Perhaps believing that workers wouldn’t sacrifice paychecks simply for an expiration date, the hotels miscalculated again. Hotel worker Elena Duran, speaking for many others, reacted by saying simply, “It’s important for us to level the playing field.”
Then the union turned the lockout, meant as a pressure tactic against it, into a weapon against the operators themselves. The 4,300 locked-out laborers mounted large, boisterous picket lines. Bullhorns blasted their chants into the streets, and up into the hotel rooms, from early morning until after midnight. Union members ate on the lines, often bringing their children with them.
Picketers were a polyglot reflection of the city’s diversity, with all its racial groups, speaking a bewildering variety of languages.
Some conventions pulled out of picketed hotels, while guests complained about disruption inside, or just refused to cross the lines. When operators brought in strikebreakers from hotels in other cities, the union extended its picket lines to Chicago, Honolulu and Monterey, provoking one-day shutdowns that previewed what coordinated bargaining in 2006 might accomplish.
Finally, the union turned to the city itself. Matt Gonzalez, Board of Supervisors president, held a crowded hearing at City Hall. The mayor, hitherto quiet about the dispute, decided to make his own attempt to settle it. Here, the hotel operators made their most disastrous error. Newsom asked them to end the lockout while he tried to make progress in negotiations. The hotels turned him down flat. And when he threatened to picket with the workers, a gesture with little actual economic clout, they criticized him publicly. Matt Adams, head of the Multi Employer Group, wondered aloud in the San Francisco Chronicle why the mayor, whose campaign they had financed was not taking their side without question.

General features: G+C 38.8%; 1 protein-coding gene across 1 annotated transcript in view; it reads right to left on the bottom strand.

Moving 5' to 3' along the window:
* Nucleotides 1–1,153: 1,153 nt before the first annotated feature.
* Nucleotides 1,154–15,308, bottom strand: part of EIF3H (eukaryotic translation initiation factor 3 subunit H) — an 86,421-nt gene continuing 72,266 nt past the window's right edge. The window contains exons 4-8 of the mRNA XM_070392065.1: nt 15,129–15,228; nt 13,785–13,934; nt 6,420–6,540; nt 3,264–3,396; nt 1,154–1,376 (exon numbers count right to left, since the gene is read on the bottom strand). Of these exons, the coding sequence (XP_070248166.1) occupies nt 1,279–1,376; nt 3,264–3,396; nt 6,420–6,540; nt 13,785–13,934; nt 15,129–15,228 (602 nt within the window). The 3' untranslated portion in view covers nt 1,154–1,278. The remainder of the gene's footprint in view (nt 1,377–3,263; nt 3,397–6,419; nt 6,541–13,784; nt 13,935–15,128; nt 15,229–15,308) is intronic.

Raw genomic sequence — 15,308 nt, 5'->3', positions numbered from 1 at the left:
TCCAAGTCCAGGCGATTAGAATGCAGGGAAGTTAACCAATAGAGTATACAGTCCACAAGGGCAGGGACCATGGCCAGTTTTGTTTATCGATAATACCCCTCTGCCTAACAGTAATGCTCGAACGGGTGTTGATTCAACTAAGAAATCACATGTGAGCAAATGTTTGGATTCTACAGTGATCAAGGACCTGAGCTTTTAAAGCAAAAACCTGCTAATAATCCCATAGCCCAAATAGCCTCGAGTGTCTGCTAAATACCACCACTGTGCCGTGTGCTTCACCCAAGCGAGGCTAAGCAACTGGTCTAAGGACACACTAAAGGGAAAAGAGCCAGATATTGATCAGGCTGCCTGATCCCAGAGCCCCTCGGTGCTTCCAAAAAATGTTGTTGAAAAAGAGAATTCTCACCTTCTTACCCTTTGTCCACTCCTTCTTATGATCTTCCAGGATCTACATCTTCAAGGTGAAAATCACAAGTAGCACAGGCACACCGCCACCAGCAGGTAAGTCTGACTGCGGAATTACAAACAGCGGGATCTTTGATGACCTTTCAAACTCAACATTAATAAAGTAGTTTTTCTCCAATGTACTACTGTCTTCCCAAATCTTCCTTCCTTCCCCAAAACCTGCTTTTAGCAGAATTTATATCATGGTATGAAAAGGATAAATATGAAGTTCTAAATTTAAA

Newsom went to the picket lines and announced he was pulling city business from the hotels, encouraging all their clients to go elsewhere. As complaints of lost revenue and noise from the picket lines mounted from businesses around the hotels, Newsom pulled the police away, saying the operators could end the ruckus any time they liked.
Finally, the union and its allies, now including the mayor, drove a wedge between the hotel operators and the owners, who gained nothing from the lockout. After five weeks, the operators let the workers return to their jobs, with no agreement on their essential demand that the union give up the 2006 contract expiration date.
The contract remains unresolved. The union agreed not to strike for 60 days. The operators and the hotels will be able to function unhindered through their busiest season. But the grand strategy to stop the union’s bid for greater bargaining power has unraveled, leaving the Multi Employer Group in disarray and politically isolated.
David Bacon writes regularly on labor and immigration issues. His latest book is The Children of NAFTA (University of California Press, 2004).